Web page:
If you do not bake with your sourdough every day (like I imagine most of us non-commercial bakers), consider feeding it daily or at least every few days. If you need a break or are going to be out of town, stick the jar in the fridge. Before you bake with it again, feed it for a few days first. If you do not feed it or use it regularly, you’ll end up with a very sour starter. Before feeding it, dump about half of the starter out each day so that you don’t have to waste too much flour to keep it vigorous. Old-time starters sometimes suggest adding any number of things to the starter—yeast, sugar, potato water, and apples to name a few items. I have only ever added water and flour.
To make your sourdough starter, mix a 1/4 cup of flour with a 1/4 cup of water together in a one-quart glass jar. If you’re not using the starter, dump about half of the starter out each morning and continue to feed so you have about 1/2 cup of starter. Stir vigorously whenever it occurs to you.
Add about 1½ cups of flour and 1½ cup of water to your quart jar. Stir it vigorously and put it in a warm (or not overly cold) spot overnight. To be honest, I don’t actually measure the flour and water anymore. I simply aim for a consistency that is about as thick as pancake batter. Make sure the jar isn’t too full as it will overflow if you have a vigorous starter.
Cinnamon Roll Dough
In a large glass bowl, sift together:
3 1/4 cups flour (I adjust the amount of flour as needed to make sure the dough is very wet at this stage)
1/3 cup sugar
1 teaspoon salt
Make a well in the center.
In another bowl, beat:
2 cups of sourdough sponge
1/2 cup melted butter
1/2 cup scalded, then cooled milk
Pour into well of dry ingredients and mix. Let rise till double in bulk. Turn out onto floured surface and add more flour if needed. Then roll it out to a 1/2 inch thick rectangle.
1/2 cup softened butter
1/2 cup brown sugar
1-2 tablespoons cinnamon
1/2 teaspoon ginger
Combine the filling ingredients so that the filling is a spreadable consistency. Spread it with a knife on the rolled out dough. Now roll up the long side of the rectangle. Gently cut into ¾-inch slices with a serrated knife. Place slices on greased baking pan, cut side down. You can either let the cinnamon rolls rise at room temperature until they double in bulk, or you can refrigerate them overnight and remove them at least an hour before baking them.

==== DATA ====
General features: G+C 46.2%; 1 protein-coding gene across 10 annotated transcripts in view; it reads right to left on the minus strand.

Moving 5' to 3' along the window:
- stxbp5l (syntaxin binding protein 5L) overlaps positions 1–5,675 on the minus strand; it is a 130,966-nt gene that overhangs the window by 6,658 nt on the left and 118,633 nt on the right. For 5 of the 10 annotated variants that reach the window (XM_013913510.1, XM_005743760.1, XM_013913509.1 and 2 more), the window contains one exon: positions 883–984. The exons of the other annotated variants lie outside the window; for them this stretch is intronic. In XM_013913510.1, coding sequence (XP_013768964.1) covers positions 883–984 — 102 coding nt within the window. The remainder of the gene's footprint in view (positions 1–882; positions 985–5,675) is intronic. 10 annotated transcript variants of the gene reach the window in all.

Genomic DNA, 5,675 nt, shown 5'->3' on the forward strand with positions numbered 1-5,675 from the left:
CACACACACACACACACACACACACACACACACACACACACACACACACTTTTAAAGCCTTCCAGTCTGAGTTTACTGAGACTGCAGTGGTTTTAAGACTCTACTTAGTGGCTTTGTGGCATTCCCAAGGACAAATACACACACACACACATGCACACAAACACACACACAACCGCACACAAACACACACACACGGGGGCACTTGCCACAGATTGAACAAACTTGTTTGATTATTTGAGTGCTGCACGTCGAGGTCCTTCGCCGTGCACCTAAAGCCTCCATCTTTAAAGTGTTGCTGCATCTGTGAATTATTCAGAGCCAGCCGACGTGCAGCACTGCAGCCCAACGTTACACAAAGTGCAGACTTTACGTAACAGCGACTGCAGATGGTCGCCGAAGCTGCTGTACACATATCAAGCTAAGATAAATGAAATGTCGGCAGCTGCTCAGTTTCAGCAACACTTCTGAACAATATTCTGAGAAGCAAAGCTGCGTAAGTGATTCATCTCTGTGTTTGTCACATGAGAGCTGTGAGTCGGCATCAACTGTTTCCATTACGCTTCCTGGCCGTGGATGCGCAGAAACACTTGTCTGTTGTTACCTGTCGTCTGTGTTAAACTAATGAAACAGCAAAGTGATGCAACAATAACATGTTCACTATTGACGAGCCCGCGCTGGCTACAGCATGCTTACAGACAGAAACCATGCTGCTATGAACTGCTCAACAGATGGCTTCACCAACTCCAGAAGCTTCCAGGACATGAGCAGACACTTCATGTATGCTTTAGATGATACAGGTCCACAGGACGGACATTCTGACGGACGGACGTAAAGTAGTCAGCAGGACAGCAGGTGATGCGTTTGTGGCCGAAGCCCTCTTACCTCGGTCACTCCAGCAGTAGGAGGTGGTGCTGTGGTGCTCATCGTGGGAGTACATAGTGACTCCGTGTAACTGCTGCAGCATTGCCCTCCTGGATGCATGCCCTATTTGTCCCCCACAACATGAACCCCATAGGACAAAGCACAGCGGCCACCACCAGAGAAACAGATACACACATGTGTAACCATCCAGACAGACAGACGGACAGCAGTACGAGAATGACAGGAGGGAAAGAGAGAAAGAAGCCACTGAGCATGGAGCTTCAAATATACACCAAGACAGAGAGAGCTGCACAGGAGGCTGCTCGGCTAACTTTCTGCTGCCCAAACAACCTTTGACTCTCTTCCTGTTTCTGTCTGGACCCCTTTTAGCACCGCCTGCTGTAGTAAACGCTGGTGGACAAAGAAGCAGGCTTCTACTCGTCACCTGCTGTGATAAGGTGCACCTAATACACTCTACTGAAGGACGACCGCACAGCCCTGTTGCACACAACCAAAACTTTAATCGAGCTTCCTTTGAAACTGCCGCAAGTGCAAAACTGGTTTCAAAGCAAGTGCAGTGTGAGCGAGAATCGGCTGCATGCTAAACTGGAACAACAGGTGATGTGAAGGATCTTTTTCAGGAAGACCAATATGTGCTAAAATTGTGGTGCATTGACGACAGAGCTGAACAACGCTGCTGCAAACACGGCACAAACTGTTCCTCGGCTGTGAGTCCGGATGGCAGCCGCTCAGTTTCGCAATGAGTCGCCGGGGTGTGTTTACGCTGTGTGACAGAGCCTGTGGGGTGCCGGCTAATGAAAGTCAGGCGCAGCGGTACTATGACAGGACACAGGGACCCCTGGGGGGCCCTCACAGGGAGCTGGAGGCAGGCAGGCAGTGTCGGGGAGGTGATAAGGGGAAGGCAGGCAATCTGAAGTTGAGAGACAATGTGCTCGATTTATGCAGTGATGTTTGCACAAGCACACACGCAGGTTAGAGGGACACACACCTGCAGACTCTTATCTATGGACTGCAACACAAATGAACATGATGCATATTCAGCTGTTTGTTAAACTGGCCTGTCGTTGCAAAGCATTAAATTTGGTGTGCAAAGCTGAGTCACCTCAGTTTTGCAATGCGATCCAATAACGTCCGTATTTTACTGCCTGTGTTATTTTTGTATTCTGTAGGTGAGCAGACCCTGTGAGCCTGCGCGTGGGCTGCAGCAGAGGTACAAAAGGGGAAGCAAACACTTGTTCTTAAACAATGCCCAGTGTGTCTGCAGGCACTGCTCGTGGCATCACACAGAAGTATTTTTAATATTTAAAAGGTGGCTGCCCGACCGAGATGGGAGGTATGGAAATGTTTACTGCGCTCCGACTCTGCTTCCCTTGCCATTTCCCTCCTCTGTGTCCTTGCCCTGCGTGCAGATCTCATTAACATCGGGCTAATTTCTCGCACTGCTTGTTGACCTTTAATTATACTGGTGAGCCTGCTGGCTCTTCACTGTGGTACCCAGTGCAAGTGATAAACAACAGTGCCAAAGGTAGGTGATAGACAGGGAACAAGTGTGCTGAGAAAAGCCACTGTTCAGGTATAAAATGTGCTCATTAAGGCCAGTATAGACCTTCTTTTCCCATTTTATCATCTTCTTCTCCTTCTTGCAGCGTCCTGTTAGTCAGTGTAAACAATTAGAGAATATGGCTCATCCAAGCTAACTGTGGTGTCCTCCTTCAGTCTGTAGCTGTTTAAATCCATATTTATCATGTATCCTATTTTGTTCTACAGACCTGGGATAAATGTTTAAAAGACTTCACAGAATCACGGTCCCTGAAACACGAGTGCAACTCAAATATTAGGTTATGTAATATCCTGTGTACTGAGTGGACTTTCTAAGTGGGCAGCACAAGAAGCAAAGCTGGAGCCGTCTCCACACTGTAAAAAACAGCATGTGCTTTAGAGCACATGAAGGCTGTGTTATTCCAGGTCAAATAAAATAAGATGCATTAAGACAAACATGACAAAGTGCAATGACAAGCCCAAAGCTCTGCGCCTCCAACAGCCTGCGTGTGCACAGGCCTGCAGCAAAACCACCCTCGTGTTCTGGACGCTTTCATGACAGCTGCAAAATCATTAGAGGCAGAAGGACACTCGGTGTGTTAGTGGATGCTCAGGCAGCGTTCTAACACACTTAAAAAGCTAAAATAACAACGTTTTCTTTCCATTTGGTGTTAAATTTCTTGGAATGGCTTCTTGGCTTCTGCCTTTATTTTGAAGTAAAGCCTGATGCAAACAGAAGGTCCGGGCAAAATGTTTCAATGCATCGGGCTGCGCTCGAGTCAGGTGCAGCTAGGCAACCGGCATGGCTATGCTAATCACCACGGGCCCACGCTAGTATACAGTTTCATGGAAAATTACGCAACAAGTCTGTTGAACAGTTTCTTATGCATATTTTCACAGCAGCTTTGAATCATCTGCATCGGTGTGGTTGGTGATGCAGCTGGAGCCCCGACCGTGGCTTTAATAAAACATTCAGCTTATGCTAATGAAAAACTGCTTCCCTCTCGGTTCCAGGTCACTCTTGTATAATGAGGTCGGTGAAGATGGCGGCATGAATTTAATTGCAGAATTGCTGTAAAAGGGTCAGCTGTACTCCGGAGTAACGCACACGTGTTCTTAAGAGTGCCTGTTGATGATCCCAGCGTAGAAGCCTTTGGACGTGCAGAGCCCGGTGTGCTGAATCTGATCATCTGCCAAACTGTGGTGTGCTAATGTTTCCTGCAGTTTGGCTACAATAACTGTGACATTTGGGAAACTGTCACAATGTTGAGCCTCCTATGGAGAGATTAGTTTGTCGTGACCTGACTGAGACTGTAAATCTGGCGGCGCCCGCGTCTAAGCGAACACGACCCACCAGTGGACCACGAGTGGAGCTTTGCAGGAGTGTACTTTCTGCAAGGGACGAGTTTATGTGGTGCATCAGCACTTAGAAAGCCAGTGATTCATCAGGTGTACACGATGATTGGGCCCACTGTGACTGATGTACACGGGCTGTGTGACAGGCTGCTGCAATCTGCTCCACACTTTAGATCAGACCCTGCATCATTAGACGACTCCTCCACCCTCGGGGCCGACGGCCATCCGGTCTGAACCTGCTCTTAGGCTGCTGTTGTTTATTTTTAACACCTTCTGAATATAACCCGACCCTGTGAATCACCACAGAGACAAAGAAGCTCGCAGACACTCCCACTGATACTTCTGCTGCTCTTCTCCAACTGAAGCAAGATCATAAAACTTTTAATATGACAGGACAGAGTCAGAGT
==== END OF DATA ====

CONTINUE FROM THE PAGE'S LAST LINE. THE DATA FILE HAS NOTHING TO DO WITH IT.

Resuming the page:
1 cup powdered sugar
4 ounces cream cheese, softened
4 tablespoons butter
1/2 teaspoon vanilla extract (optional)
Mix together all the glaze ingredients and spread on the cinnamon rolls after they have cooled slightly.
Sourdough cinnamon rolls are endlessly adaptable and variations can easily be added to both the dough, filling, and glazes and you can easily adapt non-sourdough recipes to this sourdough recipe if you simply adjust the flour. I generally take recipes as suggestions and this also works seamlessly with sourdough as opposed to yeast recipes. In fact, it’s been easy to adapt most yeast recipes for sourdough without having to use specific sourdough recipes. All that’s necessary is subtracting a bit of the liquid portion of the recipe and then completely ignoring the measurements for flour.
Once you have a sourdough starter and are familiar with it, you might find yourself branching out into other recipes. You can find more sourdough recipes in Alaska Magazine’s Cabin Cookbook or UAF Extension’s publication.
Previously published in the Fairbanks Daily Newsminer December 23, 2018.